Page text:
Sucker Punch: Getting Killed Can be the Least of Your Problems, by Jim Carroll

Eight stars

First and foremost, a large thank you to Jim Carroll for providing me with a copy of this publication, which allows me to provide you with an unbiased review.

I was recently contacted by Jim Carroll to give his book a try, as he thought it would be right up my alley. Taking the reader into the middle of the Vietnam War, Carroll looks less at debating troop presence and political choices than to offer the reader a behind the scenes look at things from the air… in a helicopter. John Mack is a young guy whose recently finished some of his Basic Training and learned a little more about flying helicopters on Uncle Sam’s dime. It’s 1970 and Vietnam is calling him, but he has yet to be deployed. After making one wrong move too many, Mack draws the ire of a general and is shipped off to ‘Nam and sent on a mission that is full of danger. He will not only be behind enemy lines, in an area not officials sanctioned for Americans, but will be acting as a mole to inform on a blackmarket scheme that is brewing. Deemed ‘Slick’ by those around him, he flies a medevac chopper with bullets flying by all the time. Slick is unsure if each time the rotors spin will be his last flight, but he is ready to forge ahead. With so much blood and death, Slick cannot be sure how he will find the time to discover who is involved in the smuggling without being discovered himself, but thirty years in jail is a strong motivator. Meeting many soldiers, nurses, and those in between while flying in Vietnam, this is one experience John ‘Slick’ Mack will not soon forget. A great piece that takes a different spin on war and leaves the reader enthralled at the adventure. Recommended to those who like a military thriller without all the talk of troop movement, as well as the reader who needs something gritty as they delve deep into the literary jungles this book offers.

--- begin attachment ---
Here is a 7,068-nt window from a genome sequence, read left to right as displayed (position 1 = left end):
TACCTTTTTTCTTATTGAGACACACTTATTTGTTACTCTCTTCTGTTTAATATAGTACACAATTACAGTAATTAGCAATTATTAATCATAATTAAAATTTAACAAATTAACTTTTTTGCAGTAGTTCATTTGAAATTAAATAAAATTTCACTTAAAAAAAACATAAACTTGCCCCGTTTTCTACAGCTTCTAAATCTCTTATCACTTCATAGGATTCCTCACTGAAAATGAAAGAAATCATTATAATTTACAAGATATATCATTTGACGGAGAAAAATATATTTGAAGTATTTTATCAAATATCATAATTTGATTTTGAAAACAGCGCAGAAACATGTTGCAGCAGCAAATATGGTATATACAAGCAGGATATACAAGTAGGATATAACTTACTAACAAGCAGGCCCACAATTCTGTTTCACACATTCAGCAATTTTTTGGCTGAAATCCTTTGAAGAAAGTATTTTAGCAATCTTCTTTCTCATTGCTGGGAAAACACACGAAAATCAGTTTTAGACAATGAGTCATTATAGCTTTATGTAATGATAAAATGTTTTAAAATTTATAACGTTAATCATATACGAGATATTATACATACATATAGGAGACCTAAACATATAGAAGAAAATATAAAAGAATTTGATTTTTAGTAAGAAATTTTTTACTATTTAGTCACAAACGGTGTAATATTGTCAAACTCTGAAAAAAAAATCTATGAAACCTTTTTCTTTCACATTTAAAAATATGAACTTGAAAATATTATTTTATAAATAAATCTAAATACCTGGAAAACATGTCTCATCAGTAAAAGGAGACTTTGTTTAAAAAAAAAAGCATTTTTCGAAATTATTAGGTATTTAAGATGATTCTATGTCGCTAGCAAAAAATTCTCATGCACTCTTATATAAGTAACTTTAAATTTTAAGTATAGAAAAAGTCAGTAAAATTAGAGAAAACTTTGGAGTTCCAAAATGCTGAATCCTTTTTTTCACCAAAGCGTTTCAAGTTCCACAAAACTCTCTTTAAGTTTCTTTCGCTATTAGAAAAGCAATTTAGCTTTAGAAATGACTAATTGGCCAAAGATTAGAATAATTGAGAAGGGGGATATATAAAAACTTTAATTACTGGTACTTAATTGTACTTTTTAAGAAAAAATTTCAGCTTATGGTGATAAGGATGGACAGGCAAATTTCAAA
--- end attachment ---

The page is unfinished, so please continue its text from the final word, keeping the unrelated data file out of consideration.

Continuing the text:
I am hesitant when it comes to new authors or books about which I know nothing. I have had some real duds and find myself wondering if I can be one who leads the way when forging down a reading path. Carroll does a masterful job at renewing my confidence and making me want to read more books of this genre. John ‘Slick’ Mack remains a wonderful character, if a little naive. In his early 20s, he is still trying to discover himself while he pushes into another part of the world. His experience with helicopters may be there,, but this is an entirely different theatre, one in which the rules no longer matter. Faced with situations and characters he could not have dreamed up, Slick must keep his focus and not mess up, as it is more than his own life in his hands. Other characters help to support wonderful development throughout this piece and kept me wanting more. There is a technical aspect to the book, as the reader learns a great deal about how helicopters work, which exemplifies Carroll’s research and ability to convey things without boring the reader with minutiae. I found myself wanting to learn the mechanics and wondering how it all fit together. With a mix of short and longer chapters, I was highly impressed and cannot wait to see if there is more to this larger story. Carroll has a fan in me and I am pleased that I took the plunge, as it was a glorious adventure, and not a napalm-esque disaster whatsoever.

Kudos, Mr. Carroll, for a great piece. I hope others discover this and I am able to read more of your work!

A Book for All Seasons, a different sort of Book Challenge: